Firstly, and with huge thanks to certain members of the National Homebrew Club here in Ireland (with a supporting part played by Bus Eirann), I'm well on my way to becoming a beer judge. With only a few more weeks until the beer tasting exam (with no less than BJCP President Gordon Strong as proctor), I've to continue tasting beers (harder work than it sounds) and sit an hour-long online exam.

Meanwhile, I'll continue to feel out-of-my-depth learning about beer biochemistry, with words like Polysaccharides and 1,4 - alpha linkages.

Brewing Botanicals
I've beer to brew, including some for the March 1st Nationals held by the National Homebrew Club in Dublin, and I've been promised a Brewferm Mash Kit by HomebrewWest.ie to review.

Finally, I'll be growing Yarrow, Wormwood, Sage, Tansy, Hops, Bog Myrtle and so on, in order to make the most interesting beer Mov-town has ever tasted.

For now though, I'm going to finish up my notes on Lipids, have a cup of tea, and think about the next blog post: "How to be come a Beer Judge".

If you find any of the above interesting, there's a good chance I'll mention it some more in the following posts. For now though,

Happy New Year.

Wednesday, December 4, 2013

Brewing Britain - Andy Hamilton

Congratulations to author and forager Andy Hamilton, of Booze for Free fame, on the release of his latest book, Brewing Britain. 

Available in all good book stores, and Amazon.
Brewing Britain takes you on a trip through brewing history, buying and growing almost all of the ingredients, malting barley, and drying hops, and plenty more besides.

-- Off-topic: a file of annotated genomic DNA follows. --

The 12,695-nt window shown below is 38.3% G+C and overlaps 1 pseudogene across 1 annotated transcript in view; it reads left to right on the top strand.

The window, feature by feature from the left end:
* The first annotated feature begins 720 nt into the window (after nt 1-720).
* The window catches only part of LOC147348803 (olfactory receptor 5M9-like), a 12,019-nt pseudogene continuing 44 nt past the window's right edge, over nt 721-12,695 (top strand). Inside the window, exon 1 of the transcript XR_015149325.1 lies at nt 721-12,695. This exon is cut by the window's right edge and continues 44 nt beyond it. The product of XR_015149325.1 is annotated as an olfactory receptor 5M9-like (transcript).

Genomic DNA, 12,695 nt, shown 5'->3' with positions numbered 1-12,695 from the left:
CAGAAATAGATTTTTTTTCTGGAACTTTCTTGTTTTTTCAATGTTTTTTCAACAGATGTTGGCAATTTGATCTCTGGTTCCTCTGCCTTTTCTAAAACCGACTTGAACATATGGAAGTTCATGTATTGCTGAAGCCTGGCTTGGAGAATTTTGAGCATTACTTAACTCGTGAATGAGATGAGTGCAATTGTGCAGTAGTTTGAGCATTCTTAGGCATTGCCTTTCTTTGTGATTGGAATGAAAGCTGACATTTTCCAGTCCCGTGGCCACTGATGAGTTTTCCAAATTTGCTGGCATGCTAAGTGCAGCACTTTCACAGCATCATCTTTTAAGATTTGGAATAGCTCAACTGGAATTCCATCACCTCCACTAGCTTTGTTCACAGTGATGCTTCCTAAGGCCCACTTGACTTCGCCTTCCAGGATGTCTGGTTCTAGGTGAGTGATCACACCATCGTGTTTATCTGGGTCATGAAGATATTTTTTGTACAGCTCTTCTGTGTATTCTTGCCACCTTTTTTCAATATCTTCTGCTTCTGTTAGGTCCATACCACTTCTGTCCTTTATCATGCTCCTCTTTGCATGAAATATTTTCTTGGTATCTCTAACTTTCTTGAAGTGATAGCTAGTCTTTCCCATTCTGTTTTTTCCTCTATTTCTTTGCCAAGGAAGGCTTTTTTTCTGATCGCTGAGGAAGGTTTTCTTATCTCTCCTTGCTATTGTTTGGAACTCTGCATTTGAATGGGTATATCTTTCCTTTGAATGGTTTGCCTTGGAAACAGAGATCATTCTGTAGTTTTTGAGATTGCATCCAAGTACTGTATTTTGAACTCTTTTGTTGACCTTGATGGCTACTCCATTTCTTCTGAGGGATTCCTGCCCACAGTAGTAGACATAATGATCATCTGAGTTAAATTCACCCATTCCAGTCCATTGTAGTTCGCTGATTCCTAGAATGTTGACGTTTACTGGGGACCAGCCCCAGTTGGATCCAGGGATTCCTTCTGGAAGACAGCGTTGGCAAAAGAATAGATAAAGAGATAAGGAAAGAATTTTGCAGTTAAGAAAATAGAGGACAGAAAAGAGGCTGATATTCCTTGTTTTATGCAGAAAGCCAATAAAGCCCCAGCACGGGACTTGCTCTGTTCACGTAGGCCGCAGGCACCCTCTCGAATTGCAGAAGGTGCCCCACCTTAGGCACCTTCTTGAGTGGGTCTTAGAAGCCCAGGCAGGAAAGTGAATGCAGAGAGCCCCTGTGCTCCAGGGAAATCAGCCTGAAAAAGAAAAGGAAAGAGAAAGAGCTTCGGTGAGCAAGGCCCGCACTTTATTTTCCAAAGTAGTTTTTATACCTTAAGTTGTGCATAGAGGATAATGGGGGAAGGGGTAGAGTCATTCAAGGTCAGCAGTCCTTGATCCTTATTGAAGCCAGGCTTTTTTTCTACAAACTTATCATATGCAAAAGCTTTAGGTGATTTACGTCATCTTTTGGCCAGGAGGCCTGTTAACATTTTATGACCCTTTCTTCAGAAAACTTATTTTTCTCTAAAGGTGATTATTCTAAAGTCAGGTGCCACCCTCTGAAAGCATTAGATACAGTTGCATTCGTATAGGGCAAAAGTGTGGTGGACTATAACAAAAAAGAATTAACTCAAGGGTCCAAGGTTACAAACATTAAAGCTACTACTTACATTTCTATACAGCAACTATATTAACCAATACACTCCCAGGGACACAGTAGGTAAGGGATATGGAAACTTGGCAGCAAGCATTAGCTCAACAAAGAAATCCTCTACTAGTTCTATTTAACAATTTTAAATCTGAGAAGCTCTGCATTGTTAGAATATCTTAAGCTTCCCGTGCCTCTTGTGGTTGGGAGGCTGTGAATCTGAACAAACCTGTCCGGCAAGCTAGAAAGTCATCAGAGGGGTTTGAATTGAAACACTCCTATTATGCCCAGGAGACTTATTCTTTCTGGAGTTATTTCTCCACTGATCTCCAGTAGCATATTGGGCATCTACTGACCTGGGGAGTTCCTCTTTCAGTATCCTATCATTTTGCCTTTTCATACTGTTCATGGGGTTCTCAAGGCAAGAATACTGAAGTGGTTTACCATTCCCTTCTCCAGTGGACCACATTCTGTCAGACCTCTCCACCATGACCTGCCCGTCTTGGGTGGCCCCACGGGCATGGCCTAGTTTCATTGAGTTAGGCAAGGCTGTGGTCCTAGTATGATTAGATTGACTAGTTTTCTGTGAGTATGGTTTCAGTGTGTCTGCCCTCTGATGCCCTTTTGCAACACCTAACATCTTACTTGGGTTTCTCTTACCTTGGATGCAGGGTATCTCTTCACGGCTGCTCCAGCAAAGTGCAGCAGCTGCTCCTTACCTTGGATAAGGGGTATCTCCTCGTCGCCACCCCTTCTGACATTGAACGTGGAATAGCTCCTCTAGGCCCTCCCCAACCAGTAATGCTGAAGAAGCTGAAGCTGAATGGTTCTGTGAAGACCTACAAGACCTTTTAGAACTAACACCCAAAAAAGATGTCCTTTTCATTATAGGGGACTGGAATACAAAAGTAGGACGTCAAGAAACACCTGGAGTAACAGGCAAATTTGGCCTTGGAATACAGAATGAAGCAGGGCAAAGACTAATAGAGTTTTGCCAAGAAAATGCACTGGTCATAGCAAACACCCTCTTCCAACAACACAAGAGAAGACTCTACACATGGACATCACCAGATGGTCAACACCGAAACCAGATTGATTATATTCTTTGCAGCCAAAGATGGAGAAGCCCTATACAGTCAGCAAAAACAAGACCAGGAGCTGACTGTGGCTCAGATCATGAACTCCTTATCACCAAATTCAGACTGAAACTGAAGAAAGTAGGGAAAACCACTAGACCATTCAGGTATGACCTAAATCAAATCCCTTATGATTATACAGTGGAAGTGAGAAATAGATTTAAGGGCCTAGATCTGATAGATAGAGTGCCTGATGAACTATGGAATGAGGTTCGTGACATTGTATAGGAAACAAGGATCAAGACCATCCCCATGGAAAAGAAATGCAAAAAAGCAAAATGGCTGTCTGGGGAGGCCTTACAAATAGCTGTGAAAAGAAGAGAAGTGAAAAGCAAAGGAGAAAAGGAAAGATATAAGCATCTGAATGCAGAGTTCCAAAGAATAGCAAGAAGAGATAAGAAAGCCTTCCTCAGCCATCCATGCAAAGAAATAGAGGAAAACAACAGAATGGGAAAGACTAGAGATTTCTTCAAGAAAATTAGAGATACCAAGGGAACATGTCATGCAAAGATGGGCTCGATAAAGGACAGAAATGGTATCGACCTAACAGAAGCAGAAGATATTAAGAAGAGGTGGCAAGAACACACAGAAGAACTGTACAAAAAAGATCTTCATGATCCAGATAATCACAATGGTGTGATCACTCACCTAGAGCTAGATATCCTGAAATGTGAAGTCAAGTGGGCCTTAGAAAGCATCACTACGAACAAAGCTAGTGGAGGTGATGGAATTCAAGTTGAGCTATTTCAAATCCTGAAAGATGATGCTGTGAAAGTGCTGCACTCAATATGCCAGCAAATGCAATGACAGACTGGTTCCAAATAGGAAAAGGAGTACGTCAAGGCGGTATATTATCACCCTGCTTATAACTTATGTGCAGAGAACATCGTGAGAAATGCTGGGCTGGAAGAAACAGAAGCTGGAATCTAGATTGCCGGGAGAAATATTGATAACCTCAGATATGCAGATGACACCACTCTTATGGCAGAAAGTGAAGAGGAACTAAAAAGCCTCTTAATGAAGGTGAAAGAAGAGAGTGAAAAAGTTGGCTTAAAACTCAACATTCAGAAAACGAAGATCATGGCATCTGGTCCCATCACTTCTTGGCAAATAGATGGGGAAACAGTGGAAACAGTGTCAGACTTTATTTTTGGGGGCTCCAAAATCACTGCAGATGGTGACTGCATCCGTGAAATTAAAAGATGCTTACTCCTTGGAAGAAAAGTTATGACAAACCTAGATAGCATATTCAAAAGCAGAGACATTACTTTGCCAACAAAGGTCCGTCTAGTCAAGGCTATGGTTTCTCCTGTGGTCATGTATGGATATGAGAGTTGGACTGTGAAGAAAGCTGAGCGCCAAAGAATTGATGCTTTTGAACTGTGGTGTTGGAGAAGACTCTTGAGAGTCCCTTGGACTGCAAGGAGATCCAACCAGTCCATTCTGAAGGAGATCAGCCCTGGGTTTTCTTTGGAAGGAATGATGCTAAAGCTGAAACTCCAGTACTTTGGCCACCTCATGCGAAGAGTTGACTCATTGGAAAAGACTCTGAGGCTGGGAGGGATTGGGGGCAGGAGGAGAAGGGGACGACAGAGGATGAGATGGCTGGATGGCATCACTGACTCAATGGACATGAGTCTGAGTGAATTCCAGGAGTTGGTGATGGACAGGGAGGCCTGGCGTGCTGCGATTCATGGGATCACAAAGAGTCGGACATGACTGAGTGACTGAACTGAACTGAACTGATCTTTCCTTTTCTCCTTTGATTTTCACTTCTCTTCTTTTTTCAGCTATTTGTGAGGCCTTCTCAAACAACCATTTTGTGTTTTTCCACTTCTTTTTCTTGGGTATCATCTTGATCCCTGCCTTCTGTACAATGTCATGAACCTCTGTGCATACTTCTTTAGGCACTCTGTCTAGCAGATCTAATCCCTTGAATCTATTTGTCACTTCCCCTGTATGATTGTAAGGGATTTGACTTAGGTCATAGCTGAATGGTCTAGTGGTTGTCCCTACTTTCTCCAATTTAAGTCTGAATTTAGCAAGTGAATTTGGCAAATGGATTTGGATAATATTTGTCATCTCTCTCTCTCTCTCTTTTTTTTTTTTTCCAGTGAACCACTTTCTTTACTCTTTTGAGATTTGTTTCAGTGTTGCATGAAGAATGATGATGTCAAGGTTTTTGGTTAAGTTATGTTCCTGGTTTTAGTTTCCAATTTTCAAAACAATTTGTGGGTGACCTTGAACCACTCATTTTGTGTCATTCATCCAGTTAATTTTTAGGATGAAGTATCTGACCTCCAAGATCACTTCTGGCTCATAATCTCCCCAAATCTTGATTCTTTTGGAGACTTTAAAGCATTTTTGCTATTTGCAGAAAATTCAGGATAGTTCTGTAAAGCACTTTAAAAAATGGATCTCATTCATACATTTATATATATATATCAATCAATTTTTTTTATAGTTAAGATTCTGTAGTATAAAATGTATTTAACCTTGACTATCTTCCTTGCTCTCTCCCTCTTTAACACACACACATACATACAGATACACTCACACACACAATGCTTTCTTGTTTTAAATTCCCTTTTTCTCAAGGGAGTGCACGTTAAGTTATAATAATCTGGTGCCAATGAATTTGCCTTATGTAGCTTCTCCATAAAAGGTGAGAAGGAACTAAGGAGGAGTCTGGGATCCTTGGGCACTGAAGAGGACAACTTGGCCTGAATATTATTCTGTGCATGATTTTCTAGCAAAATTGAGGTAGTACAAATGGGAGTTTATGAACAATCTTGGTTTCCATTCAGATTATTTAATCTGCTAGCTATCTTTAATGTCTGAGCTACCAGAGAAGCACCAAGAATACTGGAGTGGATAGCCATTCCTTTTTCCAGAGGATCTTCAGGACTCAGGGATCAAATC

But most of this is preamble to the main point of the book: brewing beers of the styles commonly found in Britain. Milds and Bitters, IPAs, Stouts, Porters, Saisons (!?) and the odd lager. These come with style notes, common ingredients, commercial examples with tasting notes and a series of tried and tested recipes for making your own classic example.

To finish, Brewing Britain indexes a whole flight of beer festivals, all year round, for you to impart your hard won knowledge/try out your new skills.

Oh, and I've got a beer in it!!

The book would suit anyone with an interest in beer: from kit and all-grain brewer to Beer Sommelier and Real Ale Twat*. And it is coming up to Christmas…

*Viz. That is, Viz, not viz.

Monday, December 2, 2013

Tiger Beer clone, all grain.

And a bit about mash pH lower down.

Most visits to this blog come from people searching for tiger beer clones. I’ve referenced it a couple of times, including one previous attempt at the beer, which worked really well. It was mooched from the Dave Line ‘Brew beers like those you buy’ book, with a change here or there (not necessarily because I know what I’m doing, or anything). The first attempt worked quite well, the second was infected, and for Ms Homebrew, the third attempt will be ready in the new year.

This is a 'lite' lager beer, of the kind found in Asia and thereabouts.

3kg Lager Malt (Pilsner malt)
500g flaked rice
300g Carapils or similar
200g Acid malt
Recommended, 200-500g of rice husks or oat husks, as the mash Will be slow to run off.

Mashed in for a rest around 55oc for 30 mins, followed by the main rest at 66oc for one hour, in 10 litres of soft water.

Hallertaur Helsbrucker (2.8%): 25g, 11 IBU
Dana (Super Styrian)    (10.8%): 7g, 11 IBU